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Working to protect its students

Sgt. Steve Cartmell of the Lawrence County Sheriff’s Office gets practice in hunting down a school shooter in front of Tactical Defense Institute (TDI) instructor Chris Wallace at Rock Hill Schools Thursday morning during a TDI training session with Rock Hill teachers and local law enforcement officers.

Sgt. Steve Cartmell of the Lawrence County Sheriff’s Office gets practice in hunting down a school shooter in front of Tactical Defense Institute (TDI) instructor Chris Wallace at Rock Hill Schools Thursday morning during a TDI training session with Rock Hill teachers and local law enforcement officers.

 

PEDRO — The goal is simple: Keeping the students safe. That is why the Rock Hill School District armed its staff about three years ago and why the district went public with it about a year ago.

And that is why staff took time out from summer break more training to make sure if the worst scenario happened, they would be prepared.

“If we had an active shooter, our concern is response time,” Wes Hairston, Rock Hill superintendent, said. “We do have people who are incredibly well-trained.”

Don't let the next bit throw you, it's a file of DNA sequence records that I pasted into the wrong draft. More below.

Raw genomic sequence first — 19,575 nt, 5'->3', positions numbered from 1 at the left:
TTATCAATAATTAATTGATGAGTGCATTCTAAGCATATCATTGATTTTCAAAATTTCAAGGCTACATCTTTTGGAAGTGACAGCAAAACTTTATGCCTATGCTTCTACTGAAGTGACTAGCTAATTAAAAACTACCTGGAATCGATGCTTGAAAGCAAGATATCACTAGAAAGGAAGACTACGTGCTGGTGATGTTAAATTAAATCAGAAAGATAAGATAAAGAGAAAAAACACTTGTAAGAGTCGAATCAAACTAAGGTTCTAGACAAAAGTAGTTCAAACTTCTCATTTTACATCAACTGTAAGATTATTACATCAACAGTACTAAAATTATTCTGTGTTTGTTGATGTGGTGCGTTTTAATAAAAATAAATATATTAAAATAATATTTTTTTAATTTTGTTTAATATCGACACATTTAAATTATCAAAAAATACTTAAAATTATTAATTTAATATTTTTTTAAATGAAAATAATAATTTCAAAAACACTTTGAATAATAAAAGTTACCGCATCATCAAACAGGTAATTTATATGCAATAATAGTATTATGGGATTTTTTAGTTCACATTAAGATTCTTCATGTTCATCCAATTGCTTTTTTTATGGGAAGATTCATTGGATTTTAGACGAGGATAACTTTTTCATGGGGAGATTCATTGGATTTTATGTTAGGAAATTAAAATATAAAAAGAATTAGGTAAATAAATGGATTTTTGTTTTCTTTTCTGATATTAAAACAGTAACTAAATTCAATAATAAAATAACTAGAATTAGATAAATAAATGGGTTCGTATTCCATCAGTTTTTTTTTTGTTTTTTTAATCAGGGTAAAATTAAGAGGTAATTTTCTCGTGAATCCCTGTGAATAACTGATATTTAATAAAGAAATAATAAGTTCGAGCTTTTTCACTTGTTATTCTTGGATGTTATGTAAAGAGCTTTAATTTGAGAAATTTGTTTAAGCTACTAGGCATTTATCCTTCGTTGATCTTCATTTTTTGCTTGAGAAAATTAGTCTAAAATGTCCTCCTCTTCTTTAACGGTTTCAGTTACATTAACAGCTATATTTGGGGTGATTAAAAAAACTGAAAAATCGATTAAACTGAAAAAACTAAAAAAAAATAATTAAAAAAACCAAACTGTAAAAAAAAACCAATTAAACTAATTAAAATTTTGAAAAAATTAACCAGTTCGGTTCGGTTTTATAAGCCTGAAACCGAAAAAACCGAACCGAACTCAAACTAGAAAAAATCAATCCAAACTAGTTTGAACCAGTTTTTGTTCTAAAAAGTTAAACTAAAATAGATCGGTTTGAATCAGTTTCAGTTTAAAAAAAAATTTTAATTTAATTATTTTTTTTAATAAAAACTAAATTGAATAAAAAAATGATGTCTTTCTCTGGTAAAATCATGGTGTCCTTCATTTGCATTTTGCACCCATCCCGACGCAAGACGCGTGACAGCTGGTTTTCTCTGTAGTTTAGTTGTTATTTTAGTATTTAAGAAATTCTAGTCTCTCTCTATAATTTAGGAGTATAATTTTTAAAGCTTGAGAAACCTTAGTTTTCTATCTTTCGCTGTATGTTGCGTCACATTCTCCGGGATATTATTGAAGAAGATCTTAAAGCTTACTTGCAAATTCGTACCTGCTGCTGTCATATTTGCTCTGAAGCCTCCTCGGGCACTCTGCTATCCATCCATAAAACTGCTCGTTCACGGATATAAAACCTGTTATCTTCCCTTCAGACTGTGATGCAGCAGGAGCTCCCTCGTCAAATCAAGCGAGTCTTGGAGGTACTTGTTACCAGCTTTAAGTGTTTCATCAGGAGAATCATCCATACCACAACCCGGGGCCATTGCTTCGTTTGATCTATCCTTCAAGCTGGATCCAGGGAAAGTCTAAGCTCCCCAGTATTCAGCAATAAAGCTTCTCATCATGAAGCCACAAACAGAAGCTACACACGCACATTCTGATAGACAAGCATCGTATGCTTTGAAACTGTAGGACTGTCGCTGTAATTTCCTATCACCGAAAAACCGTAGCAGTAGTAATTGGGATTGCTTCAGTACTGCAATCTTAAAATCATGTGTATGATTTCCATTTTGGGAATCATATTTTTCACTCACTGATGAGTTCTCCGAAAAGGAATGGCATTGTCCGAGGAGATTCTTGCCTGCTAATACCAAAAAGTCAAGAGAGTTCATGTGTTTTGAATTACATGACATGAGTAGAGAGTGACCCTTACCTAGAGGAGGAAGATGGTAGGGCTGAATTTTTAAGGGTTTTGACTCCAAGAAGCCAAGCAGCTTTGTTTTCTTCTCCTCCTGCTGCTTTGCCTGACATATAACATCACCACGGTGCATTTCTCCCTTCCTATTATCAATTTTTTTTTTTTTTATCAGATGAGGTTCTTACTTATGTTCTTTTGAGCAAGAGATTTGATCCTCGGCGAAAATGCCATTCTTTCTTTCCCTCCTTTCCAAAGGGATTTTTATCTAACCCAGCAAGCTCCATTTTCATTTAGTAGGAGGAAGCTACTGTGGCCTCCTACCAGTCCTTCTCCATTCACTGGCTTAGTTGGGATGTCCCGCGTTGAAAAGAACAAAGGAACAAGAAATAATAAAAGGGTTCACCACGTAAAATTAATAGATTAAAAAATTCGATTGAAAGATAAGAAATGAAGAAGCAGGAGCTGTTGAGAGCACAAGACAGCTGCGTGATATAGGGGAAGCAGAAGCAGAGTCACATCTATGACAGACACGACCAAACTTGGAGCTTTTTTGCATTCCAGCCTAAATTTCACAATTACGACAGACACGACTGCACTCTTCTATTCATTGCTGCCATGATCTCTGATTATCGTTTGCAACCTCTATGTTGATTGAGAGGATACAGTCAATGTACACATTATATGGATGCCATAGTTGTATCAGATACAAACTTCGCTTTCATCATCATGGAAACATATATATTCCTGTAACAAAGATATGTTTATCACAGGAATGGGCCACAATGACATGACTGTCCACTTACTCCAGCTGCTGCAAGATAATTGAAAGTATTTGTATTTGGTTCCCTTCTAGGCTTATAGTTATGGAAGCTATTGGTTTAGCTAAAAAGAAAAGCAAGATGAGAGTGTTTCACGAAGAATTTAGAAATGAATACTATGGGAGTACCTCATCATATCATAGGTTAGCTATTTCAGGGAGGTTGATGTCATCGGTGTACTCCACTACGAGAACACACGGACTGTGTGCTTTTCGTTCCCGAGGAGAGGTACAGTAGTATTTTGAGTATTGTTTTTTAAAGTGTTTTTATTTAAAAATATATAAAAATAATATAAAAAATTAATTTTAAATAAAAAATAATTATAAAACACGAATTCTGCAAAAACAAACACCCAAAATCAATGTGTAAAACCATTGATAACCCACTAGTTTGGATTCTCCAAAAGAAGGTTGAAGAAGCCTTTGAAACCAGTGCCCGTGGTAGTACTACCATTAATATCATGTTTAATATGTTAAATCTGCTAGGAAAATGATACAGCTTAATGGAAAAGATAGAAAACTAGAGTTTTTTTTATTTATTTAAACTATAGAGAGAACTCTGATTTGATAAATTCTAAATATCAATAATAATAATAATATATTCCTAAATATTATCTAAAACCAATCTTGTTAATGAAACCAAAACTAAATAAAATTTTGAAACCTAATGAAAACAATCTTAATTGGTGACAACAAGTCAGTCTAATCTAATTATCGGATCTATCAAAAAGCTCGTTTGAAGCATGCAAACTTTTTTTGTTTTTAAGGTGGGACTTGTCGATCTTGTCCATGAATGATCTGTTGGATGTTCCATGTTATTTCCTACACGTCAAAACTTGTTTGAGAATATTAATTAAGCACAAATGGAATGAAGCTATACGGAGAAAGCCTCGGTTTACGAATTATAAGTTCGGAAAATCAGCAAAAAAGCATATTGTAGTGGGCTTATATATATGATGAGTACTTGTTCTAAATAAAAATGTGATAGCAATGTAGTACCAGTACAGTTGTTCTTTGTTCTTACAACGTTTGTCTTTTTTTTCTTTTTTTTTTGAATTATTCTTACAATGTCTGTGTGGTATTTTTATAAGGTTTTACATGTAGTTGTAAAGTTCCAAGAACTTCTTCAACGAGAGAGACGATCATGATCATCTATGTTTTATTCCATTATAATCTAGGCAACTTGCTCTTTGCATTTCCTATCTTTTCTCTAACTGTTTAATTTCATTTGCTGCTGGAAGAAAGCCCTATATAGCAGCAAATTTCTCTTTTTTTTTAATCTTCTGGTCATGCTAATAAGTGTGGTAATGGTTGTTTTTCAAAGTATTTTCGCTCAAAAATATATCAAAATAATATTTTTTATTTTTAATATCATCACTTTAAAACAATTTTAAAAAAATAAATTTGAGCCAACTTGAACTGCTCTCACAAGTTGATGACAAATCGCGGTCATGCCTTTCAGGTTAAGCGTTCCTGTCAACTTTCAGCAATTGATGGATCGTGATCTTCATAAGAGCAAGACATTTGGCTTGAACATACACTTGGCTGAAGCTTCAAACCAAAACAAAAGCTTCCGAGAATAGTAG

That training continued Wednesday and Thursday from experts from the Tactical Defense Institute who put staff into situations that resembled real-life as possible. In keeping with the district’s policy, the names of those personnel who are authorized to use arms on the school campus is kept as privileged information.

“We do a lot of scenario-based training,” John Benner of the defense institute said. “Once you get people to a certain point, scenario-based training makes them think.”

Benner said arming staff in schools has been a long-held dream.

“I’m all for safety to protect children,” he said. “Unless we have armed people, you will lose people. The best way to intervene is force against force. We want to give them a chance to win, instead of just getting killed.”

The two days of training was funded by the Buckeye Firearms Association, whose president defends the idea of schools having armed staff on its premises.

“I want extreme safety,” Jim Irvine, said. “Is it too extreme building a building according to the fire code. I care about the kids. Who doesn’t think safety of children is important?”

Because of fire codes there has not been any loss of life in school fires for the past decade, he said.

“We want them to go into that fight and we want them to win that fight, instead of losing those kids,” Irvine said.

Lawrence County Sheriff Jeff Lawless supports Rock Hill’s actions to arm some of its personnel.

“It is a sad fact that today we need guns in school to protect students and staff,” he said. “Most schools in Lawrence County are outlying schools. It takes a while for law enforcement to respond so time matters. If the school personnel has ability to dismiss the threat, that is important in order to save lives.”